Operating a business today, in this economic environment is truly a challenge. And while many businesses and workers await a return to the good days, they need to realize that those days have past. This economy is not a short term slump, it’s the new reality. As a nation we’ve lost jobs that may never come back because technology, consumer needs and businesses practice have forever been changed. The future may never look like the past.
That doesn’t mean everything we know will go away and be replaced by something else. It only means we must all re-position ourselves to be more aligned with the changes taking place all around us. Old skills slowly become obsolete and new skills are required to meet the demands of the future. As such every business must look at the needs of their customers and be prepared to anticipate those changing needs in order to be successful.
Given some of the bad press newspapers have received in recent years, I’ve come across two interesting reports that I would like to share with you. The first from the National Newspaper Association. Unlike reports of the declining circulation from America’s top 100 or 250 newspapers the news from America’s 8,000 community newspapers paints a very different picture that you may not have heard.
The following survey details have been compiled over the last four years by the Reynolds Journalism Institute at the Missouri School of Journalism:
Eighty-one percent of those surveyed read a local newspaper each week. Those readers, on average, share their newspaper with 2.36 additional readers. Community newspaper readers spend about 40 minutes with their paper, while 73 percent read most or all of their community newspaper. Nearly 40 percent keep their community newspaper more than a week (shelf life).
Three-quarters of readers read local news often to very often in their community newspaper while 53 percent say they never read local news online. Of those going online for local news, 63 percent found it on the local newspaper’s website, compared to 17 percent for sites such as Yahoo, MSN or Google, and 12 percent on the website of a local television station.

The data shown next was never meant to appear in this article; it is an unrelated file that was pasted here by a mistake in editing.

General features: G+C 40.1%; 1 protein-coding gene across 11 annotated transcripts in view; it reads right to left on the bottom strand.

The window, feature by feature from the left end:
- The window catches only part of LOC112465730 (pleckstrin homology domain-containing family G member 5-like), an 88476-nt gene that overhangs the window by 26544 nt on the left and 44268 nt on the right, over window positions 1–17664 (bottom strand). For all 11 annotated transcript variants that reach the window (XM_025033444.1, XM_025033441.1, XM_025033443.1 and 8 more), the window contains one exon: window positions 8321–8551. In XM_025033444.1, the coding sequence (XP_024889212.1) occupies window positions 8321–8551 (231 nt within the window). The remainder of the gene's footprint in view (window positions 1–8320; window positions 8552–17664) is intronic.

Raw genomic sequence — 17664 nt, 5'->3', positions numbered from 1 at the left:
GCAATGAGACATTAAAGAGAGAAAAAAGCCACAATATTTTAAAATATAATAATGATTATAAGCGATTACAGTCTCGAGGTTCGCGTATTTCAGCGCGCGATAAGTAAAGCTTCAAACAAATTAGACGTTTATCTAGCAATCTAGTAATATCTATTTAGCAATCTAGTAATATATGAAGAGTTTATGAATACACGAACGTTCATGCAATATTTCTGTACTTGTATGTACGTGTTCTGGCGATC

Seventy-nine percent say they prefer to look at newspaper ads over ads watched on TV. Sixty-nine percent find that advertising inserts help them make purchasing decisions.
The local community newspaper is the primary source of information about the local community for 60 percent of respondents: that’s four times greater than the second and third most popular sources of local news (TV/14 percent and friends and relatives/13.4 percent). Readers are 10 times more likely to get their news from their community newspaper than from the Internet (5.8 percent). Less than 5 percent say their primary local news source is radio.
Many of these statistics mirror the results our community newspapers have seen from CVC readership surveys taken locally each year.
Combine that report with a recent article in the October issue Newspaper & Technology Magazine commenting on a Newspaper Association of America report suggesting that daily newspapers convert to weekly newspapers. The article highlights three key realities.
Reality No.1: Reader frequency and consumption of printed products continue to decline. Reality No. 2: Advertisers do not market their products or services every day. Reality No. 3: Daily newspapers don’t necessarily attract a larger user base to their websites, as the author notes he has plenty of examples where local weekly audiences are not only as strong, but also more loyal in terms of repeat visits.
The bottom line to all these statistics and strategies for those of us in the business of publishing a community newspaper is akin to reading tea leaves. While many things are changing, know that at Denton Publications, we are digesting information from many sources to insure we keep abreast of the best ways to bring you your community news, be it on paper, online or some other method.
So the next time you hear about furloughs at other newspapers, cutbacks in staffing, reduction of publishing days, bankruptcies, or as Rupert Murdock’s Shareholders Group told him earlier this week “the competitive advantage that newspapers had has been competed away” when recommending they sell all their newspaper holdings, please keep in mind that the community newspaper in your hands or on your screen has chosen to accept the challenges of the future rather than throw in the towel. What we do is more than a casual investment it’s all about our lives and our service to the residents we call neighbors and communities we call home.
Dan Alexander is publisher and CEO of Denton Publications. He can be reached at firstname.lastname@example.org.